Almost 1.5 million Uyghurs have been detained in vocational training centers in Xinjiang, a region in the northwest of China. China has started building camps that they call “vocational training and education centers” in Xinjiang where detainees are subjected to forced labor in Xinjiang’s cotton fields. Right now, you could be wearing clothes made on the abuse of Uygurs’ labor — and, if you stand with Uyghurs, that is not okay.
Uyghurs are the largest Muslim Turkic ethnic group living in China. In 2017 the Chinese government started to eliminate the Uyghur culture and their Muslim religion by putting them in “re-education camps.” This mass detention started in 2017, and since then the government has exploited the resulting free labor and has gained economic benefits from it. Human Rights Advocate Amed Khan reported for the Cable News Network that the people in these detention centers “have described being subjected to indoctrination, physical abuse, and sterilization.” Simply put, these people are being detained because of their religion, which shows that China considers Islam an extremist ideology.
China believes that Uyghurs hold extremist ideas and that their religion is a threat to China’s sovereignty. An official Chinese Communist Party audio recording was obtained and circulated by Radio Free Asia which shows China’s view of Uyghurs. “Members of the public who have been chosen for re-education have been infected by an ideological illness. They have been infected with religious extremism and violent terrorist ideology, and therefore they must seek treatment from a hospital as an inpatient.”
This is ethnic cleansing, and it has been going on since 2017. The Chinese government started to justify their action against Uyghur Muslims as part of Washington’s declaration of “war on terror.” The Chinese government banned men from growing long beards and women from wearing hijabs. A lot of people have been locked up because they learned Arabic or grew a beard. Practicing a religion is one of the basic human rights, and China is taking away Uyghurs’ rights to practice Islam. On top of that, Uyghur Muslim families are forced to welcome Chinese Communist officials into their homes in order to receive political education.
The United Kingdom imposed sanctions on Xinjiang cotton products, and this has caused China to retaliate and deny the allegations of abuse and forced labor. It seems that China does not want external actors such as humanitarian organizations or governments to interfere with the situation in Xinjiang.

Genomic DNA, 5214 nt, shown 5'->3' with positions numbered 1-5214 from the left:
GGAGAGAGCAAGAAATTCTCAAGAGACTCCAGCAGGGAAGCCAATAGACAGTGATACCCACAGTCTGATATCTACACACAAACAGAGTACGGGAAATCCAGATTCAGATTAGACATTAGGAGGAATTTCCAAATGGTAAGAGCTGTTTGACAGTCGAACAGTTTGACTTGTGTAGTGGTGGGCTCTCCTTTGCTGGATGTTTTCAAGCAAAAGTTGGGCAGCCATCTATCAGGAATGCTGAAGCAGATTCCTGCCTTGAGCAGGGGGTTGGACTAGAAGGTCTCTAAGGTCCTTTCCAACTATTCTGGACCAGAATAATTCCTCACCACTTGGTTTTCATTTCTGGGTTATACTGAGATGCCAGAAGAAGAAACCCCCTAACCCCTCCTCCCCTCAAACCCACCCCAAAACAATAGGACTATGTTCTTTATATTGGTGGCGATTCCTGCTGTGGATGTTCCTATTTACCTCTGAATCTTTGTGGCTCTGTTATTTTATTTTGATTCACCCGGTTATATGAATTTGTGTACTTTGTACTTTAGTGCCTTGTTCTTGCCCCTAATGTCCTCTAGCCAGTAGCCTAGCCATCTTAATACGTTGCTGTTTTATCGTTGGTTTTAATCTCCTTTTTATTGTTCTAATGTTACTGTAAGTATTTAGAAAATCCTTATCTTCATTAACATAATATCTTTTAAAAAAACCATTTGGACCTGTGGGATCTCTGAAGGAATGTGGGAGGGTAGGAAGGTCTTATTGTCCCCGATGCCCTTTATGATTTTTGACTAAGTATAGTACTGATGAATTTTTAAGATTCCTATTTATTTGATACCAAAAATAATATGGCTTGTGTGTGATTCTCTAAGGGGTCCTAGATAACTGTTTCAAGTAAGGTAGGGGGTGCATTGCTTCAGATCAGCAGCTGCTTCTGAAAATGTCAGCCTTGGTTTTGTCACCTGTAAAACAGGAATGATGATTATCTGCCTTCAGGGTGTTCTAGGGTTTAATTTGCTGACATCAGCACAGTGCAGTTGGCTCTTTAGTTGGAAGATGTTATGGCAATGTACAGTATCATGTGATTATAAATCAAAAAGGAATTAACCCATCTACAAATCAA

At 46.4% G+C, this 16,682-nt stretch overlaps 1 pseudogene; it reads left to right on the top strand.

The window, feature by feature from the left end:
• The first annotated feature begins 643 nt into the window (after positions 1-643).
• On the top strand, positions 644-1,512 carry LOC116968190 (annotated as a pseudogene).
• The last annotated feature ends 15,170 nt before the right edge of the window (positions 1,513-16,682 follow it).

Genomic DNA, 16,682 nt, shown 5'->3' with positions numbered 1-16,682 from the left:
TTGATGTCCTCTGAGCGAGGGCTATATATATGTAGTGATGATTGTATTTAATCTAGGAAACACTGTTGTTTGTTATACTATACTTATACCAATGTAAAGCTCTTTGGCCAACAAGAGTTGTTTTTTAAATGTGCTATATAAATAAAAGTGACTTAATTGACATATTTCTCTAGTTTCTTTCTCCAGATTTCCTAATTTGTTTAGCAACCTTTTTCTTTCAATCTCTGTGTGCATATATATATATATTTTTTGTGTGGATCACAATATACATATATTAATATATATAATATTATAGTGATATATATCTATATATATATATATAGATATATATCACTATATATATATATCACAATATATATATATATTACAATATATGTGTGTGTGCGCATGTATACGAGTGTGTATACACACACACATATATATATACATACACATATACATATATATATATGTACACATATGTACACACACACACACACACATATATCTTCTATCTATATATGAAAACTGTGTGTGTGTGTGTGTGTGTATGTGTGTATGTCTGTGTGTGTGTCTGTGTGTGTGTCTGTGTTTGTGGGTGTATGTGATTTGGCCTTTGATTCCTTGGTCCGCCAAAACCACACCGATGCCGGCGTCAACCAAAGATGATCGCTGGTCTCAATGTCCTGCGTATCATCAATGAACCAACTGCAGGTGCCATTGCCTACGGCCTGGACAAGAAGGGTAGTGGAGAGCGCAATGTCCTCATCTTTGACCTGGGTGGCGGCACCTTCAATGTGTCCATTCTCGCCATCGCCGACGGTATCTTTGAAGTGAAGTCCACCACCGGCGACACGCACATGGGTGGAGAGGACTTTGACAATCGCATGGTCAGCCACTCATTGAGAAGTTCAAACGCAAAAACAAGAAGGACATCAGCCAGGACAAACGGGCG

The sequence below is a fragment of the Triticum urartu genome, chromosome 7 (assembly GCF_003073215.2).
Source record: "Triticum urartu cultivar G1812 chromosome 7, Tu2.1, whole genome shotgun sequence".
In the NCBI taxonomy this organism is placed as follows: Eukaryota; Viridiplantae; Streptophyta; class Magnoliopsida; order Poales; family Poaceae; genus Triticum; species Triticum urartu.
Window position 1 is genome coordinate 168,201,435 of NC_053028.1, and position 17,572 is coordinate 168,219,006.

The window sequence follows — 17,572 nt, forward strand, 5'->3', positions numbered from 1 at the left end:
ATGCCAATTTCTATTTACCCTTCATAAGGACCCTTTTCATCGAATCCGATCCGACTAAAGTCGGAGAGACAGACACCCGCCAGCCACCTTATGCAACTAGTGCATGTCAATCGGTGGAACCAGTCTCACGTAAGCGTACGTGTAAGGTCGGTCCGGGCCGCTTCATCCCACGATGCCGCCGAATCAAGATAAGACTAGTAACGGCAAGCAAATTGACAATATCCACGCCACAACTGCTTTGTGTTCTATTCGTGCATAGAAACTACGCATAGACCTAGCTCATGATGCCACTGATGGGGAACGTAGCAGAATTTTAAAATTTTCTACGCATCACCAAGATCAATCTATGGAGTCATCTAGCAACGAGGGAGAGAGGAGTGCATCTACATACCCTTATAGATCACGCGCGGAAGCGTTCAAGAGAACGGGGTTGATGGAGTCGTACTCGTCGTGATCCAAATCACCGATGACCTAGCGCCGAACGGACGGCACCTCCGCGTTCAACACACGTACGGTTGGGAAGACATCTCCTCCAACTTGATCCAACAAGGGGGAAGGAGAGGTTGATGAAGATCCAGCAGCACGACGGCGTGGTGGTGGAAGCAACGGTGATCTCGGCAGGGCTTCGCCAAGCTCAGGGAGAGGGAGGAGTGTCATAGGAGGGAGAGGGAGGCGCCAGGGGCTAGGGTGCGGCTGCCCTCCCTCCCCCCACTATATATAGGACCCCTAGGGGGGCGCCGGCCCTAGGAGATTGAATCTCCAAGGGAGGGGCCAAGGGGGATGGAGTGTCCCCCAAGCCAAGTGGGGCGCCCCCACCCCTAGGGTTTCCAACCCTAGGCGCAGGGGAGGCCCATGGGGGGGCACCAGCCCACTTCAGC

So far, China has succeeded in hiding the real situation that is taking place in these concentration camps. They have prohibited social media within these concentration camps. They also have prohibited any international investigation, which makes it very difficult to see the genocide that is happening.“The term genocide should not be used casually,” wrote Khan in an aforementioned article. “But it’s correct to use it to describe China’s treatment of the Uyghurs.”
I believe in the power of voice, and there are several ways to help the Uyghur Muslims, as well as raise awareness. For instance, use your voice to sign petitions, and use your social media platforms to raise awareness. Some clothing companies such as H&M have boycotted China’s cotton. Therefore, boycotting brands that use cotton from Xinjiang could stop the forced labor. Please visit the website of the End Uyghur Forced Labour organization for more information about which brands are connected to the suppliers of Xinjiang cotton. This website will also allow you to call for action and sign a petition.
We as the St. Olaf community have the power to make a change by using our voices to sign petitions and supporting companies that have policies against the use of involuntary labor of any kind in our supply chain. Realizing that China is violating Uyghur’s human rights, we should all boycott Xinjiang cotton to help these people who are held against their will. Xinjiang is one of China’s biggest regions and produces about one fifth of the world’s cotton. By boycotting the cotton this region produces, we could help to reduce the forced labor.
Najah Siciid ’23 is from
Her major is quantitative economics.